Wound care center management has to do with the oversight and administering of policies and procedures for a wound care center (a medical clinic or hospital department that uses hyperbaric medicine or oxygen to heal non-healing wounds). Wound care centers are often outpatient facilities (like emergency centers), either attached to a hospital, or simply affiliated with a hospital or set of hospitals but located at some separate physical location to make it more accessible to the community.
Wound care center managers are responsible for patient flow, healing rates, and the fiscal strength of the center. Because wound care is in high demand today, many hospital executives are looking into adding wound care units to their hospitals. There is a proven opportunity for financial gain.
The problem with wound care center management:
Wound care is difficult to administer, and the cost of developing and running a wound care center is very high. Because of the level of difficulty involved in running a wound care center, and because of consistently changing legal policies, hospitals turn to wound care center management companies to help run and manage their wound care units. These companies specialize in the administering of hyperbaric medicine, as well as dealing with compliance issues that arise due to the revolving door of laws that come into and out of existence from Washington and local law makers. Because wound care center management is so specialized, many wound care center management companies have developed profit models that give the lion's share of net revenues to the management company as opposed to the hospital.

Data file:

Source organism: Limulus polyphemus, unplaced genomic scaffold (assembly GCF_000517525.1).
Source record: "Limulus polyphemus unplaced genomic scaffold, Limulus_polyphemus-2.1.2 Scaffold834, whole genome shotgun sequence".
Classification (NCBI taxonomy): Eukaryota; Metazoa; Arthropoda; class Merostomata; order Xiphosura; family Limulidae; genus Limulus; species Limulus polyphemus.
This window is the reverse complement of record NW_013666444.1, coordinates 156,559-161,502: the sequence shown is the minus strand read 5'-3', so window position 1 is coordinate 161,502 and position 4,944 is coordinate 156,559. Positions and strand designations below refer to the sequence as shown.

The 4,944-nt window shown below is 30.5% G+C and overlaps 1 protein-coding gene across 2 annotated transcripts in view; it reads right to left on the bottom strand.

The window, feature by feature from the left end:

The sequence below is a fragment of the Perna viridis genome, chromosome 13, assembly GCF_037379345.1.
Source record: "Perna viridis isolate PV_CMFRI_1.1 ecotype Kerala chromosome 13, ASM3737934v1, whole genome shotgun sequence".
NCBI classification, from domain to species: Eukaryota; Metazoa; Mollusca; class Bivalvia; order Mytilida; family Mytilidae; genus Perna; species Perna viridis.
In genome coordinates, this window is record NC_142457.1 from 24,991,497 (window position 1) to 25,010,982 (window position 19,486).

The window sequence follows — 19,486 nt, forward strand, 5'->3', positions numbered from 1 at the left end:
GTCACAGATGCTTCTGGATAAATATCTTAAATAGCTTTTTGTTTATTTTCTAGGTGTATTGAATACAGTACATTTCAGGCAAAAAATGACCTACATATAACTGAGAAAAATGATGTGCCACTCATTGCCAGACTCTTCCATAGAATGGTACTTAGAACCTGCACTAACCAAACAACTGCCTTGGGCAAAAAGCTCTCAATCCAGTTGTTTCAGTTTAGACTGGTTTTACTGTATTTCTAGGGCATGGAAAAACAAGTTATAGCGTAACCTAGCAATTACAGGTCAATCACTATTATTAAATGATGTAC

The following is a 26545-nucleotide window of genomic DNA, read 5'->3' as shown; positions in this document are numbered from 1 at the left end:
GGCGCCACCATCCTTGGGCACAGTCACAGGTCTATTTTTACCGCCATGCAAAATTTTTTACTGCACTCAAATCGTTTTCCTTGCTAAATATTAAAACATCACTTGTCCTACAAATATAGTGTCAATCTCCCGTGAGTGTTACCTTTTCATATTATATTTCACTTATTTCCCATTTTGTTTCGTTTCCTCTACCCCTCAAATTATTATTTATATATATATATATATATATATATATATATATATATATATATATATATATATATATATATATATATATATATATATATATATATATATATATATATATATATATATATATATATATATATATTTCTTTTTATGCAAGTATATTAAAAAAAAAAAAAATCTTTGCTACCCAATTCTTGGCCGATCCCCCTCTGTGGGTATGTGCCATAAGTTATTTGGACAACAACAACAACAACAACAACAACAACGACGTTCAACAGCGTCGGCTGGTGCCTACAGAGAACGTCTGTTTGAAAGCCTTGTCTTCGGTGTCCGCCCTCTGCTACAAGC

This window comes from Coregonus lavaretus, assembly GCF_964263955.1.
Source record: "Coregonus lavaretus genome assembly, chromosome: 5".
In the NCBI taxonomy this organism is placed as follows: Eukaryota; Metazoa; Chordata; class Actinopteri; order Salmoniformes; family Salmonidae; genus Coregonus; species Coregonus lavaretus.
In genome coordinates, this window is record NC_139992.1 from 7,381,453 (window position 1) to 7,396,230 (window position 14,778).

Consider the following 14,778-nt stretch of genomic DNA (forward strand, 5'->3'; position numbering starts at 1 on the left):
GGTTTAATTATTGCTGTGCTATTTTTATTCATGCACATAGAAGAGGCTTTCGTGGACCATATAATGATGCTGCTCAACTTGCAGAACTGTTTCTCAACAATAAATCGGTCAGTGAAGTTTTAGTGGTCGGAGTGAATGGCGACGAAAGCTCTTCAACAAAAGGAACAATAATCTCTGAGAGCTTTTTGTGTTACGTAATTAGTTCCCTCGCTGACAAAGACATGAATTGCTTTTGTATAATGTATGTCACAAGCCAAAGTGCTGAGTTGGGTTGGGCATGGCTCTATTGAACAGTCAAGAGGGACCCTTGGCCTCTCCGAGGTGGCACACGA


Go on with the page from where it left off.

Some wound care management companies have been known to develop an environment of dependence - where the wound center managers hire the personnel and staff, purchase and own all of the equipment, and design management models that, in essence, hold the hospital hostage. This happens because hospitals can rarely foot the bill for hyperbaric equipment and when a center is established in a community it becomes a valuable asset to its residents. This gives the hospital very little wiggle room. If the hospital hires a new wound care center management company, the hospital risks losing the center's trained personnel as well as all or most of its hyperbaric equipment - a very cost prohibitive decision to make. If the hospital chooses to close its center, it dissolves an extremely valuable service to its local community.
Today, some wound care management companies are combating this approach by implementing a model that allows hospitals to essentially own their centers. Wound Care Advantage, a wound care center management company out of Sierra Madre, CA, for example, has developed a management model that puts hospitals in the driver's seat, so to speak. Under the Wound Care Advantage model, wound care center employees are employed by the hospital, not the wound care management company. That way, if the hospital should ever need to switch management companies, it can do so easily. Similarly, this company will assist hospitals in purchasing the necessary hyperbaric equipment. They will help hospitals choose the best and most cost-effective solutions, or they will finance the hospitals and allow them to pay back the debt over the course of the contract. This model has been largely embraced by hospitals over the last 10 years.
As you can see, not every wound care center management company is created equal, and hospitals should do ample research before making a partnership decision.